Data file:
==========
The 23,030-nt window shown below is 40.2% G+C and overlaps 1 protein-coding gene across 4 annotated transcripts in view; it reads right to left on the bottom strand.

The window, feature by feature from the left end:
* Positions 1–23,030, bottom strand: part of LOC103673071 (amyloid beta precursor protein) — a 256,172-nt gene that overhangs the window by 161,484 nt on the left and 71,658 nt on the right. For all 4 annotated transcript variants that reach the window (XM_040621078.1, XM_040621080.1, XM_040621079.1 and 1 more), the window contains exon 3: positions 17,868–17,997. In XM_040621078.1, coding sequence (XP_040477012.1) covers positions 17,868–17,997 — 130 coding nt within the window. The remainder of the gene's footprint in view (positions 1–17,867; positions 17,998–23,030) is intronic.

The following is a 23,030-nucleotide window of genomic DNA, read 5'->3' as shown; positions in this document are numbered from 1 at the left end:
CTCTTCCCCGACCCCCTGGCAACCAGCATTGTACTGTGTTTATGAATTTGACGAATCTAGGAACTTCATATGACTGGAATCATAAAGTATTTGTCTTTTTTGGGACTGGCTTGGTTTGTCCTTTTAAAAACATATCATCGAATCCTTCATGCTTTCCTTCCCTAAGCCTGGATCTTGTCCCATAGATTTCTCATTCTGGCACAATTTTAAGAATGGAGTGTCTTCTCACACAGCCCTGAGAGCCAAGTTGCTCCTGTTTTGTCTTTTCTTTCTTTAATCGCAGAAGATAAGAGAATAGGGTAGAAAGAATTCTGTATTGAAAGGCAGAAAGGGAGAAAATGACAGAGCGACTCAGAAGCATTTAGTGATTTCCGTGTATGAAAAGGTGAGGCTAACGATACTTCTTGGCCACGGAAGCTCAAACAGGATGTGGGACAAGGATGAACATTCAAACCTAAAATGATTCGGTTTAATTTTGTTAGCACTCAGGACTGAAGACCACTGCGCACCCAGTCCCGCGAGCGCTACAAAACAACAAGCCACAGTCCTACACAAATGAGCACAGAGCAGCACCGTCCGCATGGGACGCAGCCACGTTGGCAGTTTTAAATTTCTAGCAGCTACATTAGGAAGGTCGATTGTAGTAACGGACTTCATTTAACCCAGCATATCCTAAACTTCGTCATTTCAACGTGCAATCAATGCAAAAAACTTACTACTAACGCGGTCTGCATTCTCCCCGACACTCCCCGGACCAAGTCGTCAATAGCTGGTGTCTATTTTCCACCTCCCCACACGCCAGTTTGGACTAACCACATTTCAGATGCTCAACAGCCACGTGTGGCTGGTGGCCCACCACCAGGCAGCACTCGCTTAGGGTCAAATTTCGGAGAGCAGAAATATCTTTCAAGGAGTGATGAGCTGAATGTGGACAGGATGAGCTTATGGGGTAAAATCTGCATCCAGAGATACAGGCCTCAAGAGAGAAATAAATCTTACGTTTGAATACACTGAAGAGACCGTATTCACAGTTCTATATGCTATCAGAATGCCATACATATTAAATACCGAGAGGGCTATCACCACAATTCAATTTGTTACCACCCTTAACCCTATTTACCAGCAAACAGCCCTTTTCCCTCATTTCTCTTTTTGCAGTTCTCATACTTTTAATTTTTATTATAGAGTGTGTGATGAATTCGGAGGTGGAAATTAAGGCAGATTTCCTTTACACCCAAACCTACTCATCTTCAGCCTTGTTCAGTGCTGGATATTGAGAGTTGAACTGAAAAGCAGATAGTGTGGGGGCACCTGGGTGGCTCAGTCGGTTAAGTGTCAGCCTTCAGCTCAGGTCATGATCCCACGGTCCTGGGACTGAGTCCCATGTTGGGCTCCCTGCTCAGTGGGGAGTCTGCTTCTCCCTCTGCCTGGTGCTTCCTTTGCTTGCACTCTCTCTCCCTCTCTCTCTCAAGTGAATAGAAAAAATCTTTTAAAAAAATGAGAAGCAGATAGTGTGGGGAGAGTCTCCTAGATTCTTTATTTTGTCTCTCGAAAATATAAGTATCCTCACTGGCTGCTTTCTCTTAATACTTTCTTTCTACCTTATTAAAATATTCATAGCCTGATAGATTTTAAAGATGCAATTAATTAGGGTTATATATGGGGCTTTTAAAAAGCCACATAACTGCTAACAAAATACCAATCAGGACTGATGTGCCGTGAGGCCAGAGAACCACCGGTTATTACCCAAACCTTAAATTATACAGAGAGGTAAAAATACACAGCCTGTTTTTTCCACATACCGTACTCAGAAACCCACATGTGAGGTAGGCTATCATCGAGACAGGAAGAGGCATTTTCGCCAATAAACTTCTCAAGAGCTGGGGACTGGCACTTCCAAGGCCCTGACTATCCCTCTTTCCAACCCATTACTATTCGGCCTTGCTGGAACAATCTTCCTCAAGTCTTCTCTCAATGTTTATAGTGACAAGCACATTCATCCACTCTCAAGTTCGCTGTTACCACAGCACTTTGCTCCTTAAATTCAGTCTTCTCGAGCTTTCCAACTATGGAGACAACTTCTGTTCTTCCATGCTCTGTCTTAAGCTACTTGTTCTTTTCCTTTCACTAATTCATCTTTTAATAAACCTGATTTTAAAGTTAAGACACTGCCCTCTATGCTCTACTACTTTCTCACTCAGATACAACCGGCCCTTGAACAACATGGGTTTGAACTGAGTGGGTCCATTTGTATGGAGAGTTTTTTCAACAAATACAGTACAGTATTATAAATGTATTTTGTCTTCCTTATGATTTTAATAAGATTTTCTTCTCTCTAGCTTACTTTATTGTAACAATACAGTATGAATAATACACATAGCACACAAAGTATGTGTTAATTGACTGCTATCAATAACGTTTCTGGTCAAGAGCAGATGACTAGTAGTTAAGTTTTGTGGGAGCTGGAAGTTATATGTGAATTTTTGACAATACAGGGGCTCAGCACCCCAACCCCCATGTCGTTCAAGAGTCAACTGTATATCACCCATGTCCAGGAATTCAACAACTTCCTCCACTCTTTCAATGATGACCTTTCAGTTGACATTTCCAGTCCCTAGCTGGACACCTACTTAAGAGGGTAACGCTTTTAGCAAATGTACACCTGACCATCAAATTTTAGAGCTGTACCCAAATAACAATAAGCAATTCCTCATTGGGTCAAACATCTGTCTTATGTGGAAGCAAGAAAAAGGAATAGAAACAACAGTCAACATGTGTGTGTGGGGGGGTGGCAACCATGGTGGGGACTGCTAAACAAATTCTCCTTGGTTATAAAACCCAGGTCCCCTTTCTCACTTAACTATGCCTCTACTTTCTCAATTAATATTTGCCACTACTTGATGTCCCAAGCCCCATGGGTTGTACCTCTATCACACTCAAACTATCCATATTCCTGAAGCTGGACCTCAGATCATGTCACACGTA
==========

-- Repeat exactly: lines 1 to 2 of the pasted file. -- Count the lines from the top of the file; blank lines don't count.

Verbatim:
The 23,030-nt window shown below is 40.2% G+C and overlaps 1 protein-coding gene across 4 annotated transcripts in view; it reads right to left on the bottom strand.

The window, feature by feature from the left end: